From Iceland — The Art Of Taking A Stand: Hatari Show Strength In 'A Song Called Hate'

The Art Of Taking A Stand: Hatari Show Strength In ‘A Song Called Hate’

Published March 15, 2021

The Art Of Taking A Stand: Hatari Show Strength In ‘A Song Called Hate’
John Pearson
Photo by
A Song Called Hate

If you live in Iceland the chances are that you’ll know Hatari—at least by reputation. If not, they may well have gatecrashed your consciousness in 2019 when they represented Iceland at Eurovision in Israel—and lobbed a cheeky agitprop grenade right into the heart of the world’s biggest pop competition.

Hatari used the platform to denounce Israel’s treatment of Palestinians. Their protest, in which they revealed Palestinian flags on live TV during the Eurovision finals, was seen by some 200 million people around the world. Their principled stand—and the maelstrom it provoked—are at the core of Anna Hildur Hildibrandsdóttir’s powerful documentary, ‘A Song Called Hate’.

Anna Hildur Hildibrandsdóttir — photo by Art Bicnick

Cutting through to the mainstream

At first glance, Hatari might appear to be a joke; as artist Ragnar Kjartansson comments in the film, “most art projects are basically jokes gone too far.” As if to address that idea, the film opens with Hatari lynchpins Matthías and Klemens trading phrases which might describe their multifaceted creative project.

“Hatari is a lament that is screamed into the wind,” Matthías articulates. “Hatari is a relentless scam,” deadpans Klemens in response.

“Most art projects are basically jokes gone too far”

“Hatari is a fabulously unpredictable, anti-capitalist, industrial, art performance collective,” Anna Hildur offers, when later invited to add her perspective. “Although to some degree, they are indescribable.”

And she would know, having already made a TV documentary about them before their Eurovision journey began. Anna Hildur built on that existing relationship to make ‘A Song Called Hate’.

“I wanted to make a film about the art of making a stand,” she continues. “But my question was, ‘would Hatari cut through to the mainstream?’ It was a huge task that they took on.”

The world of the West Bank

When Hatari arrived in Israel their friend and collaborator, Palestinian artist Bashar Murad, showed them around. Bashar’s world—exemplified in the West Bank town of Hebron—is one of armed Israeli occupation, and a lack of basic freedoms for Palestinians.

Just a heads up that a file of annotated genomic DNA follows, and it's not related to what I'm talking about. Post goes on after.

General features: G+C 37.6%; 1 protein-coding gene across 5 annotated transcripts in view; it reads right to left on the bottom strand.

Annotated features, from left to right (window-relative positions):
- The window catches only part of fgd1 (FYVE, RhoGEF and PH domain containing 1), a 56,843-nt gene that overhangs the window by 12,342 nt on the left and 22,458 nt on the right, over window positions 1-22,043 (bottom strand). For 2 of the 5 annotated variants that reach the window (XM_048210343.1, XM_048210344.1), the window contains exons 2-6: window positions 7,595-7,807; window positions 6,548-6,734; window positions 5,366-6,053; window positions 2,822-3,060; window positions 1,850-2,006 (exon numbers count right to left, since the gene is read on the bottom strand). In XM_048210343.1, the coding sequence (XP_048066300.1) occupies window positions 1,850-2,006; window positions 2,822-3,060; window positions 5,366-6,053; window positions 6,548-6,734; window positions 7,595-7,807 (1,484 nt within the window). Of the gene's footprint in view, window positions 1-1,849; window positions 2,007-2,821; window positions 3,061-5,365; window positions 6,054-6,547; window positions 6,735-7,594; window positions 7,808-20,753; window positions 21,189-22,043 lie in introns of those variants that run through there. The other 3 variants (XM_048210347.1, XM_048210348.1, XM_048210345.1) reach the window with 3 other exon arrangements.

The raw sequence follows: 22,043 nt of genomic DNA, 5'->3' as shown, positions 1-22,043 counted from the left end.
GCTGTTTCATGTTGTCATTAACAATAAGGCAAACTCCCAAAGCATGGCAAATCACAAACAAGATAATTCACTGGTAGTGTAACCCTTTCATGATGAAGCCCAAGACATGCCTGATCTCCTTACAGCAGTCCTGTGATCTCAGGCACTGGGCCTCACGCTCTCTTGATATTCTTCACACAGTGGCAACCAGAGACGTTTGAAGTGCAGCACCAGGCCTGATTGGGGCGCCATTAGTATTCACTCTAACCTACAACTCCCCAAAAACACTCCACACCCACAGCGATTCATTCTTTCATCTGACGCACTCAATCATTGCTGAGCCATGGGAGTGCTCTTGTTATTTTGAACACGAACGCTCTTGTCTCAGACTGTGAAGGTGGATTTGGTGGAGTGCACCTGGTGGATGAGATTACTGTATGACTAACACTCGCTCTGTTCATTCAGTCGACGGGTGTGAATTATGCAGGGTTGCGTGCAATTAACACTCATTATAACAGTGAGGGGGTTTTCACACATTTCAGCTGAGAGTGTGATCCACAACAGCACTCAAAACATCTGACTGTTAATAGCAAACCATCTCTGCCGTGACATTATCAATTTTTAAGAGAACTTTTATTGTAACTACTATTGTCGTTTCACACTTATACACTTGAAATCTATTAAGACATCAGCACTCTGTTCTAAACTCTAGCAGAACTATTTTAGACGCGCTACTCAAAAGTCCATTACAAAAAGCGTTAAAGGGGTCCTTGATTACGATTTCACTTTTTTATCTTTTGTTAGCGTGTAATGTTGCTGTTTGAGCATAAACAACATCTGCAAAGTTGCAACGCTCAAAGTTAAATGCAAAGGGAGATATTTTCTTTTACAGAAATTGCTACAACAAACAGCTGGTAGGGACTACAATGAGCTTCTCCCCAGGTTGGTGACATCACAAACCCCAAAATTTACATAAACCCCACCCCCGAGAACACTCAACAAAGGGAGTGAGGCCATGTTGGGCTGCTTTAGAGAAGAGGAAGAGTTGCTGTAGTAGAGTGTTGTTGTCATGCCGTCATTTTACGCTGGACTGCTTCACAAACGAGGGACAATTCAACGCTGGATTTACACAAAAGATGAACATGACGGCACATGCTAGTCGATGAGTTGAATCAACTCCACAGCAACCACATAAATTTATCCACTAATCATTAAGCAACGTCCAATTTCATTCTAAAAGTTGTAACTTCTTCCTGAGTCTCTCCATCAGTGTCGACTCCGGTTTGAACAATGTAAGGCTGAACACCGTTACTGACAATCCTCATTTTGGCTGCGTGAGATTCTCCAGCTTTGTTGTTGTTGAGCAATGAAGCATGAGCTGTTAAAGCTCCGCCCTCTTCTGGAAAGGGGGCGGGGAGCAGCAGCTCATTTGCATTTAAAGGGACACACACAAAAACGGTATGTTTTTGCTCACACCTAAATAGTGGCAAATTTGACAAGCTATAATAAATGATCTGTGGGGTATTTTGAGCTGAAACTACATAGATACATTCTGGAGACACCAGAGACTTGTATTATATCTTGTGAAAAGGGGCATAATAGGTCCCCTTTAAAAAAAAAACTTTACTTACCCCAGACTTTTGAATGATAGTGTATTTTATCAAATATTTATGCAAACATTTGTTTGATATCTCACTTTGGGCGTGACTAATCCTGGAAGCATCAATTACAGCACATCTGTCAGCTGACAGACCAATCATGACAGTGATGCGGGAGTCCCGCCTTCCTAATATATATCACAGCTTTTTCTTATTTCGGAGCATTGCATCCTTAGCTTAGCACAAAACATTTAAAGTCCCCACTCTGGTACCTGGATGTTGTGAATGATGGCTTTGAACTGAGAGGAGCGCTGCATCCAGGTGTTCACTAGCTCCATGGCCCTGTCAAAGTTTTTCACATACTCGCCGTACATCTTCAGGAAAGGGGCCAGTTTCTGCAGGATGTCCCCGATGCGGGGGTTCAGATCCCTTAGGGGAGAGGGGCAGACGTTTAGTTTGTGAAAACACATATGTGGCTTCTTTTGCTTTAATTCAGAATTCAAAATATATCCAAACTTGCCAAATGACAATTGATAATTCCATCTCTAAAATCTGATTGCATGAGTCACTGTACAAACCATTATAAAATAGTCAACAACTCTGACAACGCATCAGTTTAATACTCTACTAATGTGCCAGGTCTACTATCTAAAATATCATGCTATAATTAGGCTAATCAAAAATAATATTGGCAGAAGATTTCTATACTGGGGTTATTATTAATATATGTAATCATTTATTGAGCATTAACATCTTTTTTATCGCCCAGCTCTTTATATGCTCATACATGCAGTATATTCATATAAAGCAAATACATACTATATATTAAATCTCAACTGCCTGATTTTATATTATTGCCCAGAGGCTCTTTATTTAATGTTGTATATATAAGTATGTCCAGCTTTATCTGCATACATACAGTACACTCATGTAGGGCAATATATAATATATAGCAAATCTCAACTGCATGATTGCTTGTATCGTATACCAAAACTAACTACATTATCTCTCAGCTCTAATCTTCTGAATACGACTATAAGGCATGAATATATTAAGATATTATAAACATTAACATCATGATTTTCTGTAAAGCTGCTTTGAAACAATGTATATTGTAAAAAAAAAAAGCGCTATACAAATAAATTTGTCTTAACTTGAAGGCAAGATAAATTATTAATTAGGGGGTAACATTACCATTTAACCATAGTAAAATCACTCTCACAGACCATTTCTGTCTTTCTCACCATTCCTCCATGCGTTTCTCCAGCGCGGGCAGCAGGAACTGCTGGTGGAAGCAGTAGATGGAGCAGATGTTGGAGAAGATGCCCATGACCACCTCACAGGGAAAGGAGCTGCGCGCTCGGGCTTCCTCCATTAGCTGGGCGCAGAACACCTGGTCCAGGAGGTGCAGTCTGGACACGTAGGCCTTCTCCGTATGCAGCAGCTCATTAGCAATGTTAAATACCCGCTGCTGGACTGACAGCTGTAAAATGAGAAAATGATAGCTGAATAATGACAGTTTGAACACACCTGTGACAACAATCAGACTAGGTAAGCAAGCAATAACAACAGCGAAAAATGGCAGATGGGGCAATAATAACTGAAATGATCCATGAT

Although he is clearly their ally, on-camera an impatient Bashar puts pressure on Hatari for greater commitment to their protest. Adding to this, pro-Palestinian movement BDS lobbied the band to boycott Eurovision rather than attend and protest, and Hatari’s open talk of dissent provoked increasingly intense pressure from Eurovision organisers.


Hatari under surveillance

Palestinian pressure cooker

The film captures the moments of stress and self-doubt which result, showing the Hatari mask slipping as they step out of character. Anna Hildur thinks that this was a decision made out of necessity, rather than a premeditated move on the part of the band.

“Out there, the pressure became immense,” says Anna Hildur. “They were on the brink of exhaustion, and the reality was that they just needed a break from time to time to collect their thoughts. So I think that what they discovered out there, and the pressure of the situation, made that decision for them.”

In the film, that pressure climaxes just after the group’s act of protest, as individuals begin to realise the gravity of what they have just done and the resulting potential threat to their personal safety. If Hatari had ever been a joke, in that moment the joke isn’t funny anymore.

“It was very raw and you see that in the film,” Anna Hildur recalls. “Some members of the group were definitely going through a breakdown, and it affected everyone.”

Hatari stick together

Return and reflection

Having escaped Israel physically unharmed—if not mentally—returning to Iceland provided an opportunity for artists and filmmakers to reflect on their experiences.

“It was strange reviewing material after we got back,” says Anna Hildur. “I relived some of the high-pressure moments so strongly that the tears just ran down my chin. You don’t have time when you’re filming to take it in, but I realised afterwards just how difficult the journey was.”

Hatari also emerged from their Eurovision maelstrom shaken, but certainly stronger and wiser.

“Matthías said that this experience was something that cuts time in two—a before, and an after,” Anna Hildur concludes. “And as he says in the film, ‘I’ve never taken anything so far’. I think that, for all of us who went through it, this was a life-changing experience.”

‘A Son­­­g Called Hate’ is showing at Bióhúsið in Selfoss on March 18th and at Alþýðuhúsið in Ísafjörður on April 1st—with a director Q&A at both—and internationally at film festivals.

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